October 13, 2021
IDRA's Knowledge is Power is a national resource for educators and advocates to help you do your work for equity and excellence in education in the midst of classroom censorship policies.

In this edition…
  • We Can and Must Talk about Racism in Classroom Lessons
  • Students Want School to be Relevant and Inclusive
  • Schools Should Teach the Truth – A Letter from a Parent

See previous editions of Knowledge is Power and related resources online.
We Can and Must Talk about Racism in Classroom Lessons 
by Hector Bojorquez
We urge all teachers to create classroom experiences that value everything students bring to the classroom. As our national founding documents state that all people are created equal, we must value students’ fullest expression of themselves. We must value the totality of their identity.

We can, and must, do this in light of current laws enacted across the country. The laws are affecting students of color, who are already experiencing achievement gaps and are underrepresented in higher education, in STEM fields and in the arts. It is these very students whom we must invite to discuss the totality of their being, their experiences and challenges.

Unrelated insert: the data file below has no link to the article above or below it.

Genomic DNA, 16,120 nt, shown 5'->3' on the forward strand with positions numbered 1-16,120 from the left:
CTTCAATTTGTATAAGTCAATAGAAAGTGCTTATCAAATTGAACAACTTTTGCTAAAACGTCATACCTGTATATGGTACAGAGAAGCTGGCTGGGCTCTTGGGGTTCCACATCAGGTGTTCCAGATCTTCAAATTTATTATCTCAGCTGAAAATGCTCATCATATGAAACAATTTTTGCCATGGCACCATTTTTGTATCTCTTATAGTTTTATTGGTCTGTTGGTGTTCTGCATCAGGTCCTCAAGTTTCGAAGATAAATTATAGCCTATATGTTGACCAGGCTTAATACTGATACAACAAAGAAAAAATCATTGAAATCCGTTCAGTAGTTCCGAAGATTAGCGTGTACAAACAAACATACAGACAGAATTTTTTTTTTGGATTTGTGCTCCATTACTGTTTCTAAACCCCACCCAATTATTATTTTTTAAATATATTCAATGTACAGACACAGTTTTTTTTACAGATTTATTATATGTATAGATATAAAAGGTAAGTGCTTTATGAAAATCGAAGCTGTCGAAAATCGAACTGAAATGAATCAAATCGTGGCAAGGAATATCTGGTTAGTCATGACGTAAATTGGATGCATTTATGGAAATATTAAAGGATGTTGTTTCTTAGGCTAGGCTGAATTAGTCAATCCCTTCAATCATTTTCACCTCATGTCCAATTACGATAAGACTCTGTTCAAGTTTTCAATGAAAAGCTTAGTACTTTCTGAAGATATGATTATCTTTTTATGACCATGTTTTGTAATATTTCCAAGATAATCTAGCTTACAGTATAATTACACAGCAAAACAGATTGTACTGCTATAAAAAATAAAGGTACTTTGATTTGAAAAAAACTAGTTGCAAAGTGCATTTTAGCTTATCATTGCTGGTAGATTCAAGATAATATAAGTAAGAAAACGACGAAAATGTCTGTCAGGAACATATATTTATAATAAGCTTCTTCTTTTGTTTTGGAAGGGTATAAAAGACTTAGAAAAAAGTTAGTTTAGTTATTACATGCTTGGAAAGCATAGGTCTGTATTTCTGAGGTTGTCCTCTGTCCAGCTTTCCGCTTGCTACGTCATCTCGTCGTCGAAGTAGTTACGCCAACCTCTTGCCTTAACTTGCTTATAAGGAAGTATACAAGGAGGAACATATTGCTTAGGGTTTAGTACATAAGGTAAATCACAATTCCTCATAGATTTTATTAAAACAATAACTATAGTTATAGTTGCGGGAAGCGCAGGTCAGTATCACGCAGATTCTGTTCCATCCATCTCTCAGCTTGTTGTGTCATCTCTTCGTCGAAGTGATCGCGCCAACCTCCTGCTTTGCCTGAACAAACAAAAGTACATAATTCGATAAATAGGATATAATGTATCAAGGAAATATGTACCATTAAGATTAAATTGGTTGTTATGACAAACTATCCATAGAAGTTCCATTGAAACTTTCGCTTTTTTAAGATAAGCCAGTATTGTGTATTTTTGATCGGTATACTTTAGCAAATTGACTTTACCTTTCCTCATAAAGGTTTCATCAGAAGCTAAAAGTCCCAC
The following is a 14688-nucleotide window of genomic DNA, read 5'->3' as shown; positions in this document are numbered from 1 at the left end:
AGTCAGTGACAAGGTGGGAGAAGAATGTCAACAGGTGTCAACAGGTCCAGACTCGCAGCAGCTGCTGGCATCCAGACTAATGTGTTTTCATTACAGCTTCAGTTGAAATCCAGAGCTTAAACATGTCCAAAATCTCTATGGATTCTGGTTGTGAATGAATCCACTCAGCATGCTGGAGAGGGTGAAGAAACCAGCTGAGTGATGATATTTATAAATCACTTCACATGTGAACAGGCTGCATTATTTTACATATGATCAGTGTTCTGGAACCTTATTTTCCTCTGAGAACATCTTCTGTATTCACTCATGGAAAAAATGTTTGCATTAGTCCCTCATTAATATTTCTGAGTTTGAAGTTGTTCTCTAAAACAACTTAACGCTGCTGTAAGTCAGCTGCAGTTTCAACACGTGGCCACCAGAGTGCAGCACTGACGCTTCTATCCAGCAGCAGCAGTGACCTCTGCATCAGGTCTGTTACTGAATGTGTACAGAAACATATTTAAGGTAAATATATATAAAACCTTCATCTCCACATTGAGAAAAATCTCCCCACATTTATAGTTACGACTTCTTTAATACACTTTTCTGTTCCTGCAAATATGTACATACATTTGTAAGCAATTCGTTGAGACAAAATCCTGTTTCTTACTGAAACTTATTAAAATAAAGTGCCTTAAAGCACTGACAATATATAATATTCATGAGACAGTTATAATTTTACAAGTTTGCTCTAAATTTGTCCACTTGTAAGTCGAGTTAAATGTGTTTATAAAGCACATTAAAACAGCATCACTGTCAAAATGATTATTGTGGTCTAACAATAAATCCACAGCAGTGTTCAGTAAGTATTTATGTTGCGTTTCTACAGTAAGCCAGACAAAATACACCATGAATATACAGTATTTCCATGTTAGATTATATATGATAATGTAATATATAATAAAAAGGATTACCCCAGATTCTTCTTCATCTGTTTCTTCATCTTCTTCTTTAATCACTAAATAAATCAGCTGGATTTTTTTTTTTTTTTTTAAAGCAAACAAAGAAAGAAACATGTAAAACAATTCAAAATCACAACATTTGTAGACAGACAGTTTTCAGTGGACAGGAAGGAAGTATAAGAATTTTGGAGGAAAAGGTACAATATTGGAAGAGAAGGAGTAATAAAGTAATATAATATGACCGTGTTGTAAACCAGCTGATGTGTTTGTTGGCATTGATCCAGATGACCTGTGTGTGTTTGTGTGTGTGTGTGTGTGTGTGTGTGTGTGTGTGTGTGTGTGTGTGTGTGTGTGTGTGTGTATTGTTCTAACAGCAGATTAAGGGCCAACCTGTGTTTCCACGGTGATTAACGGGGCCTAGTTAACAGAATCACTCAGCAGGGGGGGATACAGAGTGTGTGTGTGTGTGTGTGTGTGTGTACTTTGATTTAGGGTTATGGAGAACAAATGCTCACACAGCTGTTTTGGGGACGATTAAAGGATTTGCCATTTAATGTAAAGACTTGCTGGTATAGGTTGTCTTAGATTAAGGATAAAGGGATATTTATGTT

Regrettably, the chilling effects are already being seen. A library has begun to censor books highlighting people of color, a principal who dared talk about national reconciliation is being dismissed, and schoolboards in pockets across the nation have become battlegrounds where the ill-informed have disrupted decades of work designed to close achievement gaps that can only benefit our nation’s workforce.

No student should fear bringing their experiences to the classroom. As educators, we must facilitate discussions that include students’ backgrounds, family histories, and how those are tied to our country’s victories and struggles, regardless of the current environment.

For example, there is no controversy in the following lesson plan that I adapted from my earlier days in the classroom.
Sample Lesson
Grade 8 Texas TEKS (Texas standard)
Students discuss how and whether the actions of U.S. citizens and the local, state and federal governments have achieved the ideals espoused in the founding documents. (§113.20 Social Studies, Grade 8)

Students will describe the role of their community in achieving the ideals espoused in the founding documents.

In groups, students will…